^ It was also always going to be metal panels. The faux articulation of the massing to try and make it 'read' as multiple buildings was part of the reason for the initial lack of support, mostly because it was going to use the same (lowish quality) materials in different colours, as opposed to committing to the differentiation through the use of different materials, different windows, different fenestration, awnings, commercial retail expression, etc.
However, my recollection was that the dominant reason were the huge reservations about the original design's highly problematic breezeway to the alley that would have added pedestrian permeability between Hastings and the alley, which the architects were excited to note functions as a "parallel pedestrian street" that they wanted to celebrate and activate with small incubator retail spaces. Yeah. To address the screamingly obvious CPTED issues, it would have had some sort of swinging & folding portcullis-like glass and metal barrier system that would be dragged out nightly to bar access to the alcove/passageway from Hastings and the alley outside of business hours, though I'm honestly not sure how that was illustrated in the previous rendering. There was a well-intentioned fantasy of having a series of (tiny) commercial retail units on the alley side that would accessible from Hastings during the day using the passageway. I am not sure whether the passage way survived to the final (built) iteration, perhaps in a re-thought configuration.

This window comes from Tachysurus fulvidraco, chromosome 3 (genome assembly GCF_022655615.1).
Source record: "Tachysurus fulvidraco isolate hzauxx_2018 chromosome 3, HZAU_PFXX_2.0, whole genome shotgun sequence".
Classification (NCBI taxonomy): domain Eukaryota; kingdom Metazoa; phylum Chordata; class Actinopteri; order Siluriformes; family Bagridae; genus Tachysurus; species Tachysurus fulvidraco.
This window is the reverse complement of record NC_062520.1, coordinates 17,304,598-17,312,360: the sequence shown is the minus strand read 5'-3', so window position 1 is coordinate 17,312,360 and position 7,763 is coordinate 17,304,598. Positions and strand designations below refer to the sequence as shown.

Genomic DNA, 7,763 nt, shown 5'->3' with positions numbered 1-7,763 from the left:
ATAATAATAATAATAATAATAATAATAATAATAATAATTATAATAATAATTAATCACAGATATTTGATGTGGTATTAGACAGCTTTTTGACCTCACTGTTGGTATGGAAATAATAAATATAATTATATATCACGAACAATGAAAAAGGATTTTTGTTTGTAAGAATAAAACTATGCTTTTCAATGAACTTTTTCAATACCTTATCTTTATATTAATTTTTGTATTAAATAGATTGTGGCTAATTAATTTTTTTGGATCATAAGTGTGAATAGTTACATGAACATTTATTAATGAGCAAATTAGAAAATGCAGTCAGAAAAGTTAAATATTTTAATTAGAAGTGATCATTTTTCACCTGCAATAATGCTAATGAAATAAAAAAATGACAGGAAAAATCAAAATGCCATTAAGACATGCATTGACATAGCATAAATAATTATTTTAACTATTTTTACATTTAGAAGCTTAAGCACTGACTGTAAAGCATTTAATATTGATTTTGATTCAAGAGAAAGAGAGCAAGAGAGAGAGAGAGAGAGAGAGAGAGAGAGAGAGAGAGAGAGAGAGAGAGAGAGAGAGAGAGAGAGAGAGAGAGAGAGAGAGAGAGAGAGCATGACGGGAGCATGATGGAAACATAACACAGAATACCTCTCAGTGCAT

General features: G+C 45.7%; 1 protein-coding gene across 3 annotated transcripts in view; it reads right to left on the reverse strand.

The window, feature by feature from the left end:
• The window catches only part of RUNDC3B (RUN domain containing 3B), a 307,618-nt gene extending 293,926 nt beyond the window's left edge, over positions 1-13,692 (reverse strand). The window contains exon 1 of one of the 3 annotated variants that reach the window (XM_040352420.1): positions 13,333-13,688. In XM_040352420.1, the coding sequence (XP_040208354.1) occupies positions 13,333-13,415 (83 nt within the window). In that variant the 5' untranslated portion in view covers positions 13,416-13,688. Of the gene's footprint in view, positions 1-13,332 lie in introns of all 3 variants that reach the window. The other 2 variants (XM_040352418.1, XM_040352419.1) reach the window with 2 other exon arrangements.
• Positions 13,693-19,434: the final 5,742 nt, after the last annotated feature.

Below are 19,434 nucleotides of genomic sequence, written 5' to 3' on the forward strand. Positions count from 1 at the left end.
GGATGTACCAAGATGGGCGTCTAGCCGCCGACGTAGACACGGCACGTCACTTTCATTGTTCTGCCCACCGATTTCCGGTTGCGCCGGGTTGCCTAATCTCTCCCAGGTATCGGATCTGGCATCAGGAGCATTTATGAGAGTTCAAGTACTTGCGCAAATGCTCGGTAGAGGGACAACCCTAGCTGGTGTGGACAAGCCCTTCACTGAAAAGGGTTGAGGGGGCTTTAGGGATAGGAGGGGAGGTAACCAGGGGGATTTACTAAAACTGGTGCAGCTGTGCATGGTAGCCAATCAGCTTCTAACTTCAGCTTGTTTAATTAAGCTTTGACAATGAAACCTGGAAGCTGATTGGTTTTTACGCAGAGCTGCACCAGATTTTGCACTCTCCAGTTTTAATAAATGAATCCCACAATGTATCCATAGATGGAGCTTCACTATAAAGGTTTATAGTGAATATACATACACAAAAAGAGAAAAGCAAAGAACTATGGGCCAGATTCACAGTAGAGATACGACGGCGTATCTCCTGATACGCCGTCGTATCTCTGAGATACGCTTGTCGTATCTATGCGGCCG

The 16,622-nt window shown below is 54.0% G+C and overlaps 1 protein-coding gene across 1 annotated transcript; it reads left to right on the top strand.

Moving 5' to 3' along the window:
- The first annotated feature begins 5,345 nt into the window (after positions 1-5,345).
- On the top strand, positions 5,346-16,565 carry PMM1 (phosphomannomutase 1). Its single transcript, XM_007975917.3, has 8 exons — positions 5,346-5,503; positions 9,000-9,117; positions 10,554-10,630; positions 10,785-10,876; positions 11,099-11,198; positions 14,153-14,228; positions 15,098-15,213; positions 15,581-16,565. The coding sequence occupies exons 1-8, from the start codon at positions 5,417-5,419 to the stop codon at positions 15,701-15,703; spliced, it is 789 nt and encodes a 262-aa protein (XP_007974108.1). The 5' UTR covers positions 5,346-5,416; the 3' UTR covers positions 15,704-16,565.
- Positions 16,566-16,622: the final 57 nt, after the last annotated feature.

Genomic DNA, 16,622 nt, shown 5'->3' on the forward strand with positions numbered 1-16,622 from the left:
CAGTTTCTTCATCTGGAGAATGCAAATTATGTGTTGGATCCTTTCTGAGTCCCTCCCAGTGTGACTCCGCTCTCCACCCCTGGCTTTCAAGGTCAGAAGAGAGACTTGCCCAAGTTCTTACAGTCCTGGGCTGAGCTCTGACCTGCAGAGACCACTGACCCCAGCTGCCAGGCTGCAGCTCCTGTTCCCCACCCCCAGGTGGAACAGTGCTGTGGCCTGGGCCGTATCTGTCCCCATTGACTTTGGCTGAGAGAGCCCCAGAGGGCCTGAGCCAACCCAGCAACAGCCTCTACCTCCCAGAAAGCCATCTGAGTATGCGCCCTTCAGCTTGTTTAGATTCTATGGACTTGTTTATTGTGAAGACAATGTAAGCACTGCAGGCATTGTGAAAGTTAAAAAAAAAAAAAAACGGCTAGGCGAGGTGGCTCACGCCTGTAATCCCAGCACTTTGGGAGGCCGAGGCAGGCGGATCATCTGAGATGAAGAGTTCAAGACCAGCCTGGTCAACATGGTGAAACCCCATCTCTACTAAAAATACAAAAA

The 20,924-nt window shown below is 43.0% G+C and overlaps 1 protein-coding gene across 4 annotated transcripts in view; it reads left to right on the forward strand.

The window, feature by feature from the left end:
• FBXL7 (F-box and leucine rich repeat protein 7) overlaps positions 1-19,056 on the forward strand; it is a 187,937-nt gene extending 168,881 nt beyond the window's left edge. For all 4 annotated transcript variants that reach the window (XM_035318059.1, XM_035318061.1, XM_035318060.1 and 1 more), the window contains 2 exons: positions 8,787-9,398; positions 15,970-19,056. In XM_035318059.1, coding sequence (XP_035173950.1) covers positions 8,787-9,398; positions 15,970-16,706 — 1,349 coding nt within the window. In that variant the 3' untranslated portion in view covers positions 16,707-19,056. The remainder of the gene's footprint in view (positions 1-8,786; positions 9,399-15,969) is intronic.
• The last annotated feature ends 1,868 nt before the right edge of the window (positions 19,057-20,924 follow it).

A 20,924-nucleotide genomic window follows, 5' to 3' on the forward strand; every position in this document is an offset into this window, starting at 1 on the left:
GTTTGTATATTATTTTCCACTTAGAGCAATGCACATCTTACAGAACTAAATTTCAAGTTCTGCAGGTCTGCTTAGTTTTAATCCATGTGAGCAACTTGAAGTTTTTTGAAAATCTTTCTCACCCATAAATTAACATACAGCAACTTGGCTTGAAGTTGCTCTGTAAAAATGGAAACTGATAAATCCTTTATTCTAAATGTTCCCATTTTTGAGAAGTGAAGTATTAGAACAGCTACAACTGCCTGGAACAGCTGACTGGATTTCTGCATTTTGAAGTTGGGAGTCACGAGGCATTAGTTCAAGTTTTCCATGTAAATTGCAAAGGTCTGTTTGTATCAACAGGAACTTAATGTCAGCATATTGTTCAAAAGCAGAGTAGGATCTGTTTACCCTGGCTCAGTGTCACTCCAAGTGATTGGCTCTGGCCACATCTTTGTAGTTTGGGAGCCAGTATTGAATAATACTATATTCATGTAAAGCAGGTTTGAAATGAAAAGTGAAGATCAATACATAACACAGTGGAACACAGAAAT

So yes, the final design is pretty flat and bland, and higher quality materials would have helped, but the insanity of creating brand new weather-protected alcoves and passageways free from prying eyes on the street leading to the largely lawless laneway were important reason for the original design's lack of support. At least that's my recollection. It's been a few years now.
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Last edited by SFUVancouver; Aug 31, 2015 at 7:49 PM.